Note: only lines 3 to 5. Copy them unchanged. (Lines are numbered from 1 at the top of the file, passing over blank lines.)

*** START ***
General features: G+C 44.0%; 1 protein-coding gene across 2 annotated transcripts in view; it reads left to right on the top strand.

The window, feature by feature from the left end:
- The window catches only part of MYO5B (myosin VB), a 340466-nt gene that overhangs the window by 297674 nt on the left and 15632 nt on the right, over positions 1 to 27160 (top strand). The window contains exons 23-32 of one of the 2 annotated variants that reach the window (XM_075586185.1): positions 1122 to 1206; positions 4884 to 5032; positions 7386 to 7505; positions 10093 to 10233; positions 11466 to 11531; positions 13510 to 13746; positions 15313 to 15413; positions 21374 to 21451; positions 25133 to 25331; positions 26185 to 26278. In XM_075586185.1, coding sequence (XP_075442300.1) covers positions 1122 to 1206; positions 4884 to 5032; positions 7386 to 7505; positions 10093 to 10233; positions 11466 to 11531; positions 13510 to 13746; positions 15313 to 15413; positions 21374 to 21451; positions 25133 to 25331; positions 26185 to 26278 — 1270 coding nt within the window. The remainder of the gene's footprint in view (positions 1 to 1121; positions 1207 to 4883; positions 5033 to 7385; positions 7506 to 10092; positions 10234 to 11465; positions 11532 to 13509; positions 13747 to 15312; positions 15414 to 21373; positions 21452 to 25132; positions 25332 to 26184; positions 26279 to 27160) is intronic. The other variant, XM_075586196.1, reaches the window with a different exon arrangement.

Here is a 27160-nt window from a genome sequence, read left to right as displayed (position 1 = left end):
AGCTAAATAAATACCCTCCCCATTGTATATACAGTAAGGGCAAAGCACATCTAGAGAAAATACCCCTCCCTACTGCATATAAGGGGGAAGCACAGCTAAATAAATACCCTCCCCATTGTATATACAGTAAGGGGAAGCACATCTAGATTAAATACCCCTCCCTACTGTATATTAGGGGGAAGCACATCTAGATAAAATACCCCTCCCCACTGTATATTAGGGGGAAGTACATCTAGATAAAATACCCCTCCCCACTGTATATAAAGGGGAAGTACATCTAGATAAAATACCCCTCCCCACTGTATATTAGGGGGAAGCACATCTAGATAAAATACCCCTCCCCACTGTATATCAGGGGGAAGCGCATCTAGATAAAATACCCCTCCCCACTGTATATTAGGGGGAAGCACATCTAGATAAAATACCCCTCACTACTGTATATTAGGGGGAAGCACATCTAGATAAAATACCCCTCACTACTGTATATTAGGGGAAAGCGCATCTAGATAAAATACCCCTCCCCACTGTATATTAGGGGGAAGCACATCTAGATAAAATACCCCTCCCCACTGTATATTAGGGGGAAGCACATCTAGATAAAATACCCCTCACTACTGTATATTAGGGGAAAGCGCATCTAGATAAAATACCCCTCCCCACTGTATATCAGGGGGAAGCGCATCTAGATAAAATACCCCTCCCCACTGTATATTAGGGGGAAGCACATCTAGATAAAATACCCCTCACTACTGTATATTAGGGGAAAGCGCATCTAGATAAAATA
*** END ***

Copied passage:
- The window catches only part of MYO5B (myosin VB), a 340466-nt gene that overhangs the window by 297674 nt on the left and 15632 nt on the right, over positions 1 to 27160 (top strand). The window contains exons 23-32 of one of the 2 annotated variants that reach the window (XM_075586185.1): positions 1122 to 1206; positions 4884 to 5032; positions 7386 to 7505; positions 10093 to 10233; positions 11466 to 11531; positions 13510 to 13746; positions 15313 to 15413; positions 21374 to 21451; positions 25133 to 25331; positions 26185 to 26278. In XM_075586185.1, coding sequence (XP_075442300.1) covers positions 1122 to 1206; positions 4884 to 5032; positions 7386 to 7505; positions 10093 to 10233; positions 11466 to 11531; positions 13510 to 13746; positions 15313 to 15413; positions 21374 to 21451; positions 25133 to 25331; positions 26185 to 26278 — 1270 coding nt within the window. The remainder of the gene's footprint in view (positions 1 to 1121; positions 1207 to 4883; positions 5033 to 7385; positions 7506 to 10092; positions 10234 to 11465; positions 11532 to 13509; positions 13747 to 15312; positions 15414 to 21373; positions 21452 to 25132; positions 25332 to 26184; positions 26279 to 27160) is intronic. The other variant, XM_075586196.1, reaches the window with a different exon arrangement.

Here is a 27160-nt window from a genome sequence, read left to right as displayed (position 1 = left end):
AGCTAAATAAATACCCTCCCCATTGTATATACAGTAAGGGCAAAGCACATCTAGAGAAAATACCCCTCCCTACTGCATATAAGGGGGAAGCACAGCTAAATAAATACCCTCCCCATTGTATATACAGTAAGGGGAAGCACATCTAGATTAAATACCCCTCCCTACTGTATATTAGGGGGAAGCACATCTAGATAAAATACCCCTCCCCACTGTATATTAGGGGGAAGTACATCTAGATAAAATACCCCTCCCCACTGTATATAAAGGGGAAGTACATCTAGATAAAATACCCCTCCCCACTGTATATTAGGGGGAAGCACATCTAGATAAAATACCCCTCCCCACTGTATATCAGGGGGAAGCGCATCTAGATAAAATACCCCTCCCCACTGTATATTAGGGGGAAGCACATCTAGATAAAATACCCCTCACTACTGTATATTAGGGGGAAGCACATCTAGATAAAATACCCCTCACTACTGTATATTAGGGGAAAGCGCATCTAGATAAAATACCCCTCCCCACTGTATATTAGGGGGAAGCACATCTAGATAAAATACCCCTCCCCACTGTATATTAGGGGGAAGCACATCTAGATAAAATACCCCTCACTACTGTATATTAGGGGAAAGCGCATCTAGATAAAATACCCCTCCCCACTGTATATCAGGGGGAAGCGCATCTAGATAAAATACCCCTCCCCACTGTATATTAGGGGGAAGCACATCTAGATAAAATACCCCTCACTACTGTATATTAGGGGAAAGCGCATCTAGATAAAATA